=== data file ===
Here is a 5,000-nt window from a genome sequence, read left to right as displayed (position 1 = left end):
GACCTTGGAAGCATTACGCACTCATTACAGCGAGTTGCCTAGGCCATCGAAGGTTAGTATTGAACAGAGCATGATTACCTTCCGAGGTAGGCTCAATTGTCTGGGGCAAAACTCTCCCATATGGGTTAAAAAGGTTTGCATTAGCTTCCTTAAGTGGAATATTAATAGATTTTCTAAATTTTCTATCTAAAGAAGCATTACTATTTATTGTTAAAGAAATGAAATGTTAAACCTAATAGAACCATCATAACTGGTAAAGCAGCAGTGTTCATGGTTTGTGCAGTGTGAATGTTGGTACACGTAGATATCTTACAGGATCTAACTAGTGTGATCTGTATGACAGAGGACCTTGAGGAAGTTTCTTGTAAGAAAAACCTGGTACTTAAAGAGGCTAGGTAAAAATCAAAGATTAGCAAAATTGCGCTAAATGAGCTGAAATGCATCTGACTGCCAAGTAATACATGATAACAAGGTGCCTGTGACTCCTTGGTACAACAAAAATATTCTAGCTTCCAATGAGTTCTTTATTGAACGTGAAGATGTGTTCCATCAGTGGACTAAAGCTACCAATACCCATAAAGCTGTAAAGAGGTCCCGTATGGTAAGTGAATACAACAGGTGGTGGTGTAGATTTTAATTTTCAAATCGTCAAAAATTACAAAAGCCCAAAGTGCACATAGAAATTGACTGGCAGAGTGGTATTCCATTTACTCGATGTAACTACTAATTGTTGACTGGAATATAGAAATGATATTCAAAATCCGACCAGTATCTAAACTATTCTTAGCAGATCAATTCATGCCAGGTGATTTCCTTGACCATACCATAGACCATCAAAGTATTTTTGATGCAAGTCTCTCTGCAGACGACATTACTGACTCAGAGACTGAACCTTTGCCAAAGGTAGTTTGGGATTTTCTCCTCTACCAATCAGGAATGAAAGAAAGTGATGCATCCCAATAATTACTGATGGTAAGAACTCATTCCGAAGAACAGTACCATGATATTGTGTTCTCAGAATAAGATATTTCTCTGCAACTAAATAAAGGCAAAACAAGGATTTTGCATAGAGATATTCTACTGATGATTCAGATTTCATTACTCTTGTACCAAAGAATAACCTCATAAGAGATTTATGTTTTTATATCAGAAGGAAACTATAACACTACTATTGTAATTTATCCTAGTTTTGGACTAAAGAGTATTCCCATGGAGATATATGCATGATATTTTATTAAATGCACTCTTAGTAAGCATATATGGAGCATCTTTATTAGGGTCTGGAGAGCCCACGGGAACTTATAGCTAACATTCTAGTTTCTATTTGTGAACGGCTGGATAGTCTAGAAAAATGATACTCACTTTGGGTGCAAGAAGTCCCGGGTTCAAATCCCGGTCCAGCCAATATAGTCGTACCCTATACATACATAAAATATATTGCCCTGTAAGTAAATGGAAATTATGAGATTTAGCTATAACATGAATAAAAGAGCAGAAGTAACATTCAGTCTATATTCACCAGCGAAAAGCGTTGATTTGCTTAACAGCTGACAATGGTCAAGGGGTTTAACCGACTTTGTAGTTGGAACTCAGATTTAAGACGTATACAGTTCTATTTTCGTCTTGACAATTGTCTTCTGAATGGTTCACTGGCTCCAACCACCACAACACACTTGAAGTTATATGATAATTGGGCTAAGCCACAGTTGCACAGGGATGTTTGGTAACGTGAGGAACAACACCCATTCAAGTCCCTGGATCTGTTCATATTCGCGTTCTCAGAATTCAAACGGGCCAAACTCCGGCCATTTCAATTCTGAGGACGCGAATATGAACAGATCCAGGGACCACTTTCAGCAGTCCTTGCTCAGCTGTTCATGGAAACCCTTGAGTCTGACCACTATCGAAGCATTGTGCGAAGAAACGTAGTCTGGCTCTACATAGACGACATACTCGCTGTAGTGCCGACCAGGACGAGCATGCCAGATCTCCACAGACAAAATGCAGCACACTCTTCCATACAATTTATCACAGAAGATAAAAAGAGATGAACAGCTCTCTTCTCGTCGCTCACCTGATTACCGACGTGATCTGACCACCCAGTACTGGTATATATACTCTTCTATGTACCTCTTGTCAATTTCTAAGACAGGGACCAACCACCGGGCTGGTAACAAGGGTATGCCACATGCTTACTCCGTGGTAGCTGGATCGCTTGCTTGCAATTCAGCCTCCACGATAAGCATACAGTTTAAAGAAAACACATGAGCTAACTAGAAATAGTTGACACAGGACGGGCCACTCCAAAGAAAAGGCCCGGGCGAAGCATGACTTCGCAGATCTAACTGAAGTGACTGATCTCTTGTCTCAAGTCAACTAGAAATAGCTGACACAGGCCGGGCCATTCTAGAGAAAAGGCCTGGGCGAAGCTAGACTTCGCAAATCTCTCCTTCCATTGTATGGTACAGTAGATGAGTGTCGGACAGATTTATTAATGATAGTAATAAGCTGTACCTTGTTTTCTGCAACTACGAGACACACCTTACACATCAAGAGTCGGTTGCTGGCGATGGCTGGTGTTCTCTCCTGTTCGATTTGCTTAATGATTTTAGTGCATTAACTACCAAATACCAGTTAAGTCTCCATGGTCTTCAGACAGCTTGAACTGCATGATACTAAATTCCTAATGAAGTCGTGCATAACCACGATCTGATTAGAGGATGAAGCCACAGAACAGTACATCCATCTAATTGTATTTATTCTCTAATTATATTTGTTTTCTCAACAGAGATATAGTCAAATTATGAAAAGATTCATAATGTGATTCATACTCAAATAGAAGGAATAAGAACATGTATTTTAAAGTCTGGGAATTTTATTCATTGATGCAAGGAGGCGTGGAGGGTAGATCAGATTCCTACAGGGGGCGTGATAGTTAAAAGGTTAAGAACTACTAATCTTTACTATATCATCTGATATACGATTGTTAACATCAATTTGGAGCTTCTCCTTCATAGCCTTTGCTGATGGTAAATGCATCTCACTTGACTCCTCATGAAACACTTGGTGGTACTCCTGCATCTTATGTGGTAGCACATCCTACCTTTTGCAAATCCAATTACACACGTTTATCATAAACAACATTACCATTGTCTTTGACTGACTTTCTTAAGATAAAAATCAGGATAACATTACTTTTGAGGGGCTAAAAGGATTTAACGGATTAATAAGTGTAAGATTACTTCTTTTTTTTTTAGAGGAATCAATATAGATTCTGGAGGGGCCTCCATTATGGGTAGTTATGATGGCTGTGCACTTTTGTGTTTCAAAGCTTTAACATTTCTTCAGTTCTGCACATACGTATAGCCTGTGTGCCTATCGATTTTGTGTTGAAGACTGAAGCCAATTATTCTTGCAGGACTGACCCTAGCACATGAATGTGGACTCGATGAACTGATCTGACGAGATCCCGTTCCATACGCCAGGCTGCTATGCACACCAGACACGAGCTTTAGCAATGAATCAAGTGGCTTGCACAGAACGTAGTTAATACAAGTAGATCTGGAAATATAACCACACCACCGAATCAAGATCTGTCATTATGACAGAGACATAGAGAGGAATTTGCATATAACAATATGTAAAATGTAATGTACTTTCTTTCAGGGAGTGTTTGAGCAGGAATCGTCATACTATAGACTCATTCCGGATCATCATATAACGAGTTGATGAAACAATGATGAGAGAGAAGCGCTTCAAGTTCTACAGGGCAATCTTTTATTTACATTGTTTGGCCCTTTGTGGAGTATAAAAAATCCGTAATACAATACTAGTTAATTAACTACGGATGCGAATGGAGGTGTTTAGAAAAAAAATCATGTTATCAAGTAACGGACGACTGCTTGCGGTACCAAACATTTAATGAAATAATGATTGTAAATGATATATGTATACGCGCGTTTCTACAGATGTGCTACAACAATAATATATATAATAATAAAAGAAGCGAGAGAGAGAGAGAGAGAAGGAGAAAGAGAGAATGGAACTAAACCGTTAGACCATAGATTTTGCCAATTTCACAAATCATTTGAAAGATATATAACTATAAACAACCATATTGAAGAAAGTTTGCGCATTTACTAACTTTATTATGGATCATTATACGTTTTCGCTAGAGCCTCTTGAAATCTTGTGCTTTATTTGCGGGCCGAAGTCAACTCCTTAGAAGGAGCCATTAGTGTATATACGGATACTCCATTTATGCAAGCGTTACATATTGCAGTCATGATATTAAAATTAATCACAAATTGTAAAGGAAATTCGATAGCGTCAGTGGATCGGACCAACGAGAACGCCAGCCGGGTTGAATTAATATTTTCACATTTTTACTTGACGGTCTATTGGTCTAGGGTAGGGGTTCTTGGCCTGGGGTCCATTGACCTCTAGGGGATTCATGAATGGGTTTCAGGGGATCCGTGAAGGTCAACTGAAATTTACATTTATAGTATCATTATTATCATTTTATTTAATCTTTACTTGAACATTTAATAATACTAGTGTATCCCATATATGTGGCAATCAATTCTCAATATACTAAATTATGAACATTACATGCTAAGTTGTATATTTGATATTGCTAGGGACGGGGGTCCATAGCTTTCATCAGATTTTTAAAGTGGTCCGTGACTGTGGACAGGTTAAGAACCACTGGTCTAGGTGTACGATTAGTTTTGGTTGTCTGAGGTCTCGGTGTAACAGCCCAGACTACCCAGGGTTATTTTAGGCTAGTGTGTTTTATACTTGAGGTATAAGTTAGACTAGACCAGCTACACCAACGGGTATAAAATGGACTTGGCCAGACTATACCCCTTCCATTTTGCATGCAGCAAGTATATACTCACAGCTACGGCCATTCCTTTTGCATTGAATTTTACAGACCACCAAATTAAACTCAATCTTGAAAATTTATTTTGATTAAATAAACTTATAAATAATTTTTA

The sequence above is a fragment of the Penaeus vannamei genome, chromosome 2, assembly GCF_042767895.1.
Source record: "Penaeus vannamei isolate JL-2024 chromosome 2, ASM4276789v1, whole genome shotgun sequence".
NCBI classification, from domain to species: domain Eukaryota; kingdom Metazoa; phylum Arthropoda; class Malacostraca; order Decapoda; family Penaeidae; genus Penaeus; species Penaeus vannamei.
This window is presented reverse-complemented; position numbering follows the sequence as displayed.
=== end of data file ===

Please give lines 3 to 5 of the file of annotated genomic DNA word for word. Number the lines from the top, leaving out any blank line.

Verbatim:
The sequence above is a fragment of the Penaeus vannamei genome, chromosome 2, assembly GCF_042767895.1.
Source record: "Penaeus vannamei isolate JL-2024 chromosome 2, ASM4276789v1, whole genome shotgun sequence".
NCBI classification, from domain to species: domain Eukaryota; kingdom Metazoa; phylum Arthropoda; class Malacostraca; order Decapoda; family Penaeidae; genus Penaeus; species Penaeus vannamei.